Trampers: 'It was really bad'

By Kate Shuttleworth

Tourists look towards Blue Lake during the Tongariro crossing. Photo / Greg Bowker
Tourists look towards Blue Lake during the Tongariro crossing. Photo / Greg Bowker

One of the inexperienced trampers caught in poor weather on the Tongariro Alpine Crossing during an "irresponsible" trip says the group were unprepared and received bad advice from a shuttle company.

Vivek D'Silva, 30 survived the ordeal when already bad weather took a turn for the worse on Sunday as the group of 16 friends reached the summit.

When the group realised they were in trouble it was too late - they were soaked to the skin and demonstrating signs of hypothermia.

They said they had been told by the driver of Mountain Shuttles that the weather looked bad but would improve.

"We got on the bus and were dropped off - the driver said it's pretty bad right now, [it's] raining and there are full on winds on the top but it should clear when you get there and further down past red crater.''

Other transport operators had refused drive trampers to the track that morning due to the weather and police have said the shuttle company were "irresponsible''.

Mr D'Silva agreed the company were partly to blame but said his group were unprepared for the conditions.

"We've done a few bush walks and done tramping in India, but not as much as Kiwis do. I wouldn't call us outdoor kind of people. I think next time we will try something different,' he said.

"We started on thinking we would be able to handle a bit of rain, but it got progressively worse and once we were on top of the summit it was really bad; a girl collapsed with hypothermia, we didn't want to turn back because the winds were coming from that direction,'' he said.

Walking back to the start of the track would have meant walking into the rain.

"The visibility was really poor so we were scared we were going to be pushed off a cliff by the wind.''

He said the group didn't have the right gear - "half of us didn't even have jackets on, and they weren't waterproof,'' he said.

"We didn't wear what we should have for the trip, we underestimated the weather. By the time we realised we needed to go back, it was too late.''

Constable Aaron Owen, who coordinated the rescue, said the outcome would have been worse if the group hadn't come across two well-equipped trampers who helped them down the mountain.

"There were some in the group who were in pretty bad shape. They were incomprehensible, mumbling, and their eyes were rolling to the back of their head,'' he said.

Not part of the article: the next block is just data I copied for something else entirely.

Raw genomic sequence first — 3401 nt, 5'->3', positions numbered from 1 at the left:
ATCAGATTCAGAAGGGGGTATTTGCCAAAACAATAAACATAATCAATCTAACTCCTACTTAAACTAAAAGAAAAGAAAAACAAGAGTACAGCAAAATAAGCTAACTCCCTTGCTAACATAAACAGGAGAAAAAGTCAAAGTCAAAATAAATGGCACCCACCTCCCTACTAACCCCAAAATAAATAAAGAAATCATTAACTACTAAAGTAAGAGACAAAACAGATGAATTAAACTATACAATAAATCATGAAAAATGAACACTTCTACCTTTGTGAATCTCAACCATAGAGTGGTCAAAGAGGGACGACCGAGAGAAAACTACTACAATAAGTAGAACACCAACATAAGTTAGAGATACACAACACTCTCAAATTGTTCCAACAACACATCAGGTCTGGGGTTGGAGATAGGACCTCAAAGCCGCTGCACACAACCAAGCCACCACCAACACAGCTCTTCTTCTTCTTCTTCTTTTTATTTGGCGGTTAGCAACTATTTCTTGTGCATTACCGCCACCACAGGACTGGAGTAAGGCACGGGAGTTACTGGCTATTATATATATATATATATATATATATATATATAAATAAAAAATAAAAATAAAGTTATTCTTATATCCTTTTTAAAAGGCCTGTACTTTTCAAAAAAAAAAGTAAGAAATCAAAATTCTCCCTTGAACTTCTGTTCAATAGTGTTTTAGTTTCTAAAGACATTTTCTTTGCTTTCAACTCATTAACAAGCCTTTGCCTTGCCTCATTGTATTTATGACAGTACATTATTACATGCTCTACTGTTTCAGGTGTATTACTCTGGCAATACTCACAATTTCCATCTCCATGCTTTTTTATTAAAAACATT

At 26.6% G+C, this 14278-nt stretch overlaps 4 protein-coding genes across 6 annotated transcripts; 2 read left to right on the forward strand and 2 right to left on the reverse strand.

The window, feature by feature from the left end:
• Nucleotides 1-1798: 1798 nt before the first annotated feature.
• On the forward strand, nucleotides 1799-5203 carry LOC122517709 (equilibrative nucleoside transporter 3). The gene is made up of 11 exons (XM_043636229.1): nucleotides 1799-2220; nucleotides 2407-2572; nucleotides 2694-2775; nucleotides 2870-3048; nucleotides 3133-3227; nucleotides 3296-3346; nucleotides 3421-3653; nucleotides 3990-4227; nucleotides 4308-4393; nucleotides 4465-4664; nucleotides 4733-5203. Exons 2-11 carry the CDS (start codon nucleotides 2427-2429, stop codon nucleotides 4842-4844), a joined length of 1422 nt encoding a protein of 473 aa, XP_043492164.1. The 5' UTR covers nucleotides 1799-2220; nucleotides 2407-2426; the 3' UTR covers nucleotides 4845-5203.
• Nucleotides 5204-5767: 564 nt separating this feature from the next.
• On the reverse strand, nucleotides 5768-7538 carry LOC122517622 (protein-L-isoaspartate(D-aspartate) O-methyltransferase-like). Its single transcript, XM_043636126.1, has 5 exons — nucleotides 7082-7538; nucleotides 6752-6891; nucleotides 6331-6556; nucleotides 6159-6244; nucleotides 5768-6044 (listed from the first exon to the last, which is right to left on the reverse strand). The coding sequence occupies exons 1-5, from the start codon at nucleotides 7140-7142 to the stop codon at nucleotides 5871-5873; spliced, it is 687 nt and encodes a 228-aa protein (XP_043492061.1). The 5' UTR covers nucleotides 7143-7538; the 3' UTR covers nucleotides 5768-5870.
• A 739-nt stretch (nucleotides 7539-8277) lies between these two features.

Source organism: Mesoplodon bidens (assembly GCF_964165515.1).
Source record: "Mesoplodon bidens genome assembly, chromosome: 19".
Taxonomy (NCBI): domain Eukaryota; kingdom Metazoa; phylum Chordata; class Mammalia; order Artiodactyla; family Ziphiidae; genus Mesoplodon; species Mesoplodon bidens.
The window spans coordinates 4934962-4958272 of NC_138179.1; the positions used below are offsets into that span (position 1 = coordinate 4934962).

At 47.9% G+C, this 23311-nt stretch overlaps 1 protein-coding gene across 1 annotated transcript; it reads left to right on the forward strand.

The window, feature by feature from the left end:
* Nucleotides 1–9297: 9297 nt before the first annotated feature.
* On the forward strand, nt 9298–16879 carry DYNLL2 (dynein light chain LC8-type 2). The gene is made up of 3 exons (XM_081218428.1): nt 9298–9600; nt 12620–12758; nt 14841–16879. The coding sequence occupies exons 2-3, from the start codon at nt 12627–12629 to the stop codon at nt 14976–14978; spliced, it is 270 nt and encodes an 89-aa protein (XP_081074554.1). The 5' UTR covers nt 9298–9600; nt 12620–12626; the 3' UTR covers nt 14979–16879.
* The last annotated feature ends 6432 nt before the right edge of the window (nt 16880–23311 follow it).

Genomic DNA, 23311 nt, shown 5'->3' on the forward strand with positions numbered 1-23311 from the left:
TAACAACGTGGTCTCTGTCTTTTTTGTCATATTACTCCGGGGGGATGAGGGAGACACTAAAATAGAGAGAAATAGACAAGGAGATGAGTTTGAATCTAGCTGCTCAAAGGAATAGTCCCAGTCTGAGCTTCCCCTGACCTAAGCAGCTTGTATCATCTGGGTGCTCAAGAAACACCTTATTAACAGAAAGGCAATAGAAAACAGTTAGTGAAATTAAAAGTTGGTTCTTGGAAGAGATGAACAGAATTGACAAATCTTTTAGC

Mr D'Silva said the group had been lucky to meet Ghaz Jabur on the track who is a clinical cardiopulmonary perfusionist.

"Ghaz took charge of the situation, he gave us food and he had a thermal blanket. We gave the collapsed girl a spare jacket and took off her wet clothes,'' he said.

"We hid behind a rock so that one of the girls could get warm,'' said Mr D'Silva.

The group of 16 walked down to the where they had been dropped off, and about 6kms from the start they met a team of five from Tongariro alpine search and rescue.

The rescuers had food, hot drinks, heat packs and dry clothing for the group.

"They took good care of us, calmed us down, split us into groups - walked us all the way - five search and rescue crew.''

Two women were taken to Taupo hospital with suspected hypothermia.

Mr Owen said the shuttle company was the only one in the area who wasn't a member of the Tongariro Alpine Crossing users group, which set protocols about when it was safe to tramp.

Mountain Shuttles owner-operator Kevin Gardiner, who was driving the shuttle, said he did not regret taking the group to the mountain.

"It wasn't too bad when we were up there in the morning, it was just the wind situation. But I actually read them the forecast which was showers clearing in the morning, westerly strong winds - 75km wind in exposed places - gradually dying away in the afternoon. So they were well aware of that.

"I saw no issue: we're talking about adults, people that make their own decision,'' he said.

Mr Gardiner questioned whether some in the group had been wearing shorts, as reported earlier: "I don't know about that, I don't know, that's a very sticky one. They were adequately dressed in my opinion, they even had winter hats on.''

He had also told the group that if they wanted to turn back at any stage he would pick them up.

Police reminded people venturing into the outdoors that the winter season is nearly upon us which means a dramatic drop in temperatures, especially in alpine environments.


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